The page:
When she saw the glass-enclosed lights dangling from the ceiling and the full yellow orchids in glass tunnels, she smiled. It was a beautiful hotel, just as she had expected.

The bar was filled with velvet couches and plush chairs and the menu was just as she had hoped: innovative and snappy, with pages upon pages of creative drinks.

Maybe a drink would calm her nerves. The mid-day sun shone white in the cold. He smiled when he saw her. She smiled back, but wasn’t sure if it was driven by anxiety or joy.

Through the lunch, she listened to her voice jabbering forward and felt his breath rise and fall. He was familiar like a favorite teddy bear but not essentially like a lover.

The tea-soaked salmon tasted fishy. The tuna was over-cooked. Even the dessert was banal – caramelized fruit with vanilla ice cream. The hotel could purport world-class decor but it was driven by the provincial sensibility of her city, which was fine for an urban market or bread bakery but not for a downtown hotel.

In the aftermath, as she whisked him to the airport in time for the last flight of the day, she knew that she was fulfilling Rilke’s famous quote: “For one human being to love another, that is the most difficult of all our tasks, the ultimate, the last test of proof, the work for which all other work is but preparation.”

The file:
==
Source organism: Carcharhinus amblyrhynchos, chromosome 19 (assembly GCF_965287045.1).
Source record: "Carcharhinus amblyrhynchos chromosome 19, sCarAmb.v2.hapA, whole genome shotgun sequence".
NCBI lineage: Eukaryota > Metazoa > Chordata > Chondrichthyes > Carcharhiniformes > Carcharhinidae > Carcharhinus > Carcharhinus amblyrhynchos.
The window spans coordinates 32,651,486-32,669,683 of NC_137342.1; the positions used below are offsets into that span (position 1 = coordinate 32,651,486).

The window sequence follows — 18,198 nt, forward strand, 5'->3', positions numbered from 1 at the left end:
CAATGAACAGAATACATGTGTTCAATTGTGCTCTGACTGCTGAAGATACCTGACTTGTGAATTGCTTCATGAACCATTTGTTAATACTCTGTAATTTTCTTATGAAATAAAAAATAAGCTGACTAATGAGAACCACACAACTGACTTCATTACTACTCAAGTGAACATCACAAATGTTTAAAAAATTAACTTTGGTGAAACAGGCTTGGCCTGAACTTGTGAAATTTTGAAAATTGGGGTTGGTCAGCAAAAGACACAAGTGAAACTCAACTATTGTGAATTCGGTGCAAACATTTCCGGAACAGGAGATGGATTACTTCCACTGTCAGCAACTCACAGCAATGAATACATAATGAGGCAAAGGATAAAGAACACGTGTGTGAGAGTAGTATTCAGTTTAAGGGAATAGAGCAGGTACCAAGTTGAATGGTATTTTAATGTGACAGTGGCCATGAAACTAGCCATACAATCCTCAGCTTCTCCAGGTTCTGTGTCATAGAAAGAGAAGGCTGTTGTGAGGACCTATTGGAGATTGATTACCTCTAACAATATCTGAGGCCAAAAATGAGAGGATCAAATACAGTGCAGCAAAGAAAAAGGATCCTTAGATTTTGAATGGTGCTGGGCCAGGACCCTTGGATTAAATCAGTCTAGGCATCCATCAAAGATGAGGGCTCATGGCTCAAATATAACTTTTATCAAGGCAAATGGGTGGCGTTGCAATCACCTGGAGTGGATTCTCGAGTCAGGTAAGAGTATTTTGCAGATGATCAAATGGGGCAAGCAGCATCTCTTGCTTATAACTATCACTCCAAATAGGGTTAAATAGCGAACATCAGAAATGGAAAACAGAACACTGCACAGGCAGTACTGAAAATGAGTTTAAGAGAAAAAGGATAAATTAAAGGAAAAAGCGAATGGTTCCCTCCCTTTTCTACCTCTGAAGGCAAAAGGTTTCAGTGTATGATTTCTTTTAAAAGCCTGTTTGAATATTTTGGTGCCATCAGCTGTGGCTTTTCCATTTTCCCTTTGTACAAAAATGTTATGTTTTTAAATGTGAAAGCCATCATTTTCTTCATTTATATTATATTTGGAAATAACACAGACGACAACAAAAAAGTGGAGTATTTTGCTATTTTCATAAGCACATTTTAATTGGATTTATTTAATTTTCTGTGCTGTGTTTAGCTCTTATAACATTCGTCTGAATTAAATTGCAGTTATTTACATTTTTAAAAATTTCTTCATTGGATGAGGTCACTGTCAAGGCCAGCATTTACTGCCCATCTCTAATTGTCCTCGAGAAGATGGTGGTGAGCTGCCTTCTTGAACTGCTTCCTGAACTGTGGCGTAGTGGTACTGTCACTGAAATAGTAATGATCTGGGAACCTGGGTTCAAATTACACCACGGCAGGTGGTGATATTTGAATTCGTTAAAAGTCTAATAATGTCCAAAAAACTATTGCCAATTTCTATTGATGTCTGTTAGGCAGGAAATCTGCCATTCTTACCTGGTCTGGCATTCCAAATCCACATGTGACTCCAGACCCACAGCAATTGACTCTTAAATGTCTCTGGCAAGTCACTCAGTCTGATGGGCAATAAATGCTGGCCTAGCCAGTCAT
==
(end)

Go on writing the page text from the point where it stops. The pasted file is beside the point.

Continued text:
She could care about him deeply and have fond memories of hope – but he was not the right man for her.

Her time was precious; soon her kids would come back. And as she drove away from the curb, his back turned to rush into the frenetic terminal, she knew she would prefer infinitely her own pillowtop bed to an austere hotel room with a played-out fantasy and a person from her past.

And then she understood: the bathroom at the restored hotel, all early 20th century tile with a grotto shower and sleek sink but then the garbage can – a black plastic Bed Bath special in the far corner, hard to find and ultimately unsophisticated. It had been a metaphor, a message, a sign that only she could read.

The evening fell a cloak before her and she went about her life, speaking on behalf of clients and smiling before strangers. She declined a drink with a nice man to carry home penne with eggplant and tomatoes.

That night, as her head hit the pillow, she had no regrets and no trouble falling asleep.

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